Governor Cuomo last week unveiled his proposed $140-plus billion budget for New York State. The goals of the governor’s budget were to close a $1 to $2 billion deficit without raising taxes, as well as to offer his blueprint for spending federal dollars expected to flow to New York to rebuild after Superstorm Sandy.
On the health front, there was some good news: the governor proposed full implementation of the federal health care reform law – aka Obamacare – and to expand Medicaid coverage to tens of thousands of uninsured New Yorkers.
Yet the governor’s budget masked a dark secret: his plan to secretly slash the state’s investments in public health programs, even those programs battling cancer.
Here is what we know: it is estimated that nearly 110,000 New Yorkers will be diagnosed with cancer in 2013 and that over 34,000 will die. We know that four cancers – lung, breast, colorectal and prostate – account for roughly half of all cancer diagnoses and half of all cancer deaths. Lung cancer is the number one killer, accounting for a quarter of all cancer deaths.
We know that pockets of New York State have higher-than-the-national average lung cancer deaths – areas in upstate New York and areas which consist of the urban poor.
And we know that New York’s primary mechanisms for dealing with cancer are woefully underfunded. The state’s program to keep kids from using tobacco and help smokers to quit has lost 50 percent of its funding over the past few years despite the state raising over $2 billion annually in tobacco revenues.
The New York State Tobacco Control Program has been proven effective in reducing the number of women and men who smoke and the number of children taking up this deadly addiction. The rates of adult and teen smoking in New York have fallen at a faster rate than the United States as a whole. The program is independently reviewed and those reviews have concluded that the program is responsible for significant public health improvements. In addition, the review has most recently identified the program’s single biggest weakness – dwindling state support.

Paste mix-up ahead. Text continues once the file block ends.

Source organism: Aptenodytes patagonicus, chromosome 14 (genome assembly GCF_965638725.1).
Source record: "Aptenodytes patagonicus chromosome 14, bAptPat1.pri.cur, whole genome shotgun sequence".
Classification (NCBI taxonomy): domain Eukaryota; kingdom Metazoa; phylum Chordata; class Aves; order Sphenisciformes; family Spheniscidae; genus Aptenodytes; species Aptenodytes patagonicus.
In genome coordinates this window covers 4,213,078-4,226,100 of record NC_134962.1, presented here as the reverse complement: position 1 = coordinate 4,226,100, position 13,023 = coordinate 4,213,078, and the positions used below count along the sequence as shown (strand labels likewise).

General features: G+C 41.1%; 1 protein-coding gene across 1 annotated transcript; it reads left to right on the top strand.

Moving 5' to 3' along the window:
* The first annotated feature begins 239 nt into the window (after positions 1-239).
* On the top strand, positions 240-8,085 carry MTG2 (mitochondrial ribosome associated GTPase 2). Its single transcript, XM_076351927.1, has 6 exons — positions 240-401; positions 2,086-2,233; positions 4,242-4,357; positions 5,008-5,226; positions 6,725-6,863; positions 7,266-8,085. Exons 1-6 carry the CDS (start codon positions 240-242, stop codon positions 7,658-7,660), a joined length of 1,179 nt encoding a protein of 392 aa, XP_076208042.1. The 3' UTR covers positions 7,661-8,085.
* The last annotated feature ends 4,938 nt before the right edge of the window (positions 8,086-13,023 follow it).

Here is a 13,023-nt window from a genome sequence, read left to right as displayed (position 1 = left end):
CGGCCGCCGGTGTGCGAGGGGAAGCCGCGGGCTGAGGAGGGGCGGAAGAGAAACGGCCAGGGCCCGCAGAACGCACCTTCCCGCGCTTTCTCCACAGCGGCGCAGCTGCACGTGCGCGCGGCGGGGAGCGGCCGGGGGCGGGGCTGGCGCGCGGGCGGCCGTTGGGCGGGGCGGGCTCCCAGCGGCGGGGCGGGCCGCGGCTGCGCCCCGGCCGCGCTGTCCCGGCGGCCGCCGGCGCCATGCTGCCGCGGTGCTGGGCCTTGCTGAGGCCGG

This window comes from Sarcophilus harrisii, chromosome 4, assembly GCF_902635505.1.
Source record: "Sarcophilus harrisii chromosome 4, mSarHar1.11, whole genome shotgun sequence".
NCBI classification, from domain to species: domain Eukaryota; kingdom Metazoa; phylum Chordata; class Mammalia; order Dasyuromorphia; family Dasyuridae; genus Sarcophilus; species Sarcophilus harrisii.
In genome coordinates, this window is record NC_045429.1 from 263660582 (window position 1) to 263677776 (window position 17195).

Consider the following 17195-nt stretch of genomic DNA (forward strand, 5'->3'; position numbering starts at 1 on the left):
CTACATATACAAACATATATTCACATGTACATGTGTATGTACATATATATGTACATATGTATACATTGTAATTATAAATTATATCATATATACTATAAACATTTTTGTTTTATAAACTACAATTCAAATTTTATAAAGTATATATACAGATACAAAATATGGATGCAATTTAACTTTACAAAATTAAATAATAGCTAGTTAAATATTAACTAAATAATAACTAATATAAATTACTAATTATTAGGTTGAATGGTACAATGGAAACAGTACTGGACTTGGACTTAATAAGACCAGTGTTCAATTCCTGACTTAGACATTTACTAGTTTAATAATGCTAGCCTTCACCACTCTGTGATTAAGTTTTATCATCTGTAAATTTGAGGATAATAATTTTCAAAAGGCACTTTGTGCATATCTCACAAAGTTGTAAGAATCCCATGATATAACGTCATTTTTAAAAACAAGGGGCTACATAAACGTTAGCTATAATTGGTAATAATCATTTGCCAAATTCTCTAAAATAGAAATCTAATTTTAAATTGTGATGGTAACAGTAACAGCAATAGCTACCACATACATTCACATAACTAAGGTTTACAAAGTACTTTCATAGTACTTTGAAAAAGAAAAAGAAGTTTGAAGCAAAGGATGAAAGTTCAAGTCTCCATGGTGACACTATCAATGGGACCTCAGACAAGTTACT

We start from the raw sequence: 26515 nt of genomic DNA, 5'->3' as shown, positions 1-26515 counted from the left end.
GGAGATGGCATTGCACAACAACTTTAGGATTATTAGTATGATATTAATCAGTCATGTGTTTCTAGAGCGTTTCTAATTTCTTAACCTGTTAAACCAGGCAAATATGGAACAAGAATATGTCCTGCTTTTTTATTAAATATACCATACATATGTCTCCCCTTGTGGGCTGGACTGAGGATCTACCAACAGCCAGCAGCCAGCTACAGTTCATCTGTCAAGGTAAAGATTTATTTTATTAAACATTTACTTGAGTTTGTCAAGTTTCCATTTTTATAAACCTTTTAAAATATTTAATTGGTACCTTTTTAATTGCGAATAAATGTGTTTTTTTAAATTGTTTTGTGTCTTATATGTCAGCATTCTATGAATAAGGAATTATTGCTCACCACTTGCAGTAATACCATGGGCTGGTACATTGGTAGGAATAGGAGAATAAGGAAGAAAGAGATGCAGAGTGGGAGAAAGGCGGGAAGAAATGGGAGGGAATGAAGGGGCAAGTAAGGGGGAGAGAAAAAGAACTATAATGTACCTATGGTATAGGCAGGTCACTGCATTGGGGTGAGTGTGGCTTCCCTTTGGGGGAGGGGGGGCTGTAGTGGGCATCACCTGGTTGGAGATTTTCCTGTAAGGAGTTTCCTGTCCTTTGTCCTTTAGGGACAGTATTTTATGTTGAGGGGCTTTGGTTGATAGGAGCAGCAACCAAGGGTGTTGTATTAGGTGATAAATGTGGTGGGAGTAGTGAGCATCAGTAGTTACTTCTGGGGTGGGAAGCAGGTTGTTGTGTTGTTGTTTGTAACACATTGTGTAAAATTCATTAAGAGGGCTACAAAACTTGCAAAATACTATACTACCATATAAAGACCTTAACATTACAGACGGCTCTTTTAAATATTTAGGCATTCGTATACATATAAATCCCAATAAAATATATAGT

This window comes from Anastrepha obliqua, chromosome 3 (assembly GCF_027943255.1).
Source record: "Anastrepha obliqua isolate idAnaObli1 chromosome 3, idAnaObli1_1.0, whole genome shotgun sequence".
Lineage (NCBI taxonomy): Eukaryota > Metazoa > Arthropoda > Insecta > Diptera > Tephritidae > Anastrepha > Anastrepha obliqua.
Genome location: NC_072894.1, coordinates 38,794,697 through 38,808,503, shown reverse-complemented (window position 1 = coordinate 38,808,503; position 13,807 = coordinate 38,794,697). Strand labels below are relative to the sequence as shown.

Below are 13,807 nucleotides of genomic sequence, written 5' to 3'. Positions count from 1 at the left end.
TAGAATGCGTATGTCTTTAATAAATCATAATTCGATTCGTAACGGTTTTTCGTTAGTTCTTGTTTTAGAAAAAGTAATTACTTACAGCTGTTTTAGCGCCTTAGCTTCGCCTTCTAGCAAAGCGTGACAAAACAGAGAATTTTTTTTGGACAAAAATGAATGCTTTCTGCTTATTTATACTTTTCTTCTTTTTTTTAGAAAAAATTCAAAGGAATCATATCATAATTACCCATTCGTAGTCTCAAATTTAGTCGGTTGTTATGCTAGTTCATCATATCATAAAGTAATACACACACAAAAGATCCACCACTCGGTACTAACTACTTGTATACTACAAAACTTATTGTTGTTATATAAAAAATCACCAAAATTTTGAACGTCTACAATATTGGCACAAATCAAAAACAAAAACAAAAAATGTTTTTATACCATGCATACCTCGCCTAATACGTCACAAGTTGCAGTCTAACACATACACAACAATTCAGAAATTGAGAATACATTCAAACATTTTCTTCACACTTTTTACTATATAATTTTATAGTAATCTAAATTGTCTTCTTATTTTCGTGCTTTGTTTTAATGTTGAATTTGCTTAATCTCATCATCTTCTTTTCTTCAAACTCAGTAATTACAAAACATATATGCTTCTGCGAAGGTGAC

Another underfunded program that battles cancer is the state’s Cancer Services Program (CSP). The CSP is the program to offer free breast, cervical and colorectal cancer screenings for the uninsured New Yorkers. Yet, at current funding levels, the CSP only reaches 20 percent of the eligible population.
So, what does the governor propose to strengthen these programs? Instead of openly itemizing the spending for these cancer programs, the governor instead proposes to lump these two programs together with other public health programs into one appropriation of state money. Sort of a block grant for public health spending.
Thus, it is nearly impossible to know how much money will be made available for any one of these public programs. The governor’s argument for this move is to make the programs more efficient by allowing him to coordinate public health efforts. For example, we know that poor nutrition can cause both cancer and diabetes. Why not ensure better coordination of these programs? Of course, such an argument seems – on its face – to be reasonable. Who could argue against more efficiency and better coordination?
But the governor then takes one additional step that shows his true motives – he proposes a deep cut in the aggregate spending for all of these programs. The impact is clear: advocates for public health programs cannot get answers as to whether their programs are taking a budget hit since the cut is being proposed in the aggregate, not in a specific program. Which program gets cut and how deep those cuts will be is left to the discretion of the Administration. The move is quite clever, without public details, concerns over the impact of the governor’s plan are muted and any opposition is hard to mobilize.
But the impact on real people is a bad one.
New Yorkers should be very concerned that this budget will cut lifesaving programs. If that’s the goal, then the governor’s budget plan will mean one thing – more people will suffer from the consequences of getting cancer and other terrible diseases.
Anyone who cares about the public’s health should urge the legislature to ensure that these important programs are bolstered, not slashed.
Blair Horner is the Vice President for Advocacy for the American Cancer Society, Eastern Division. His commentary does not necessarily reflect the views of the American Cancer Society.
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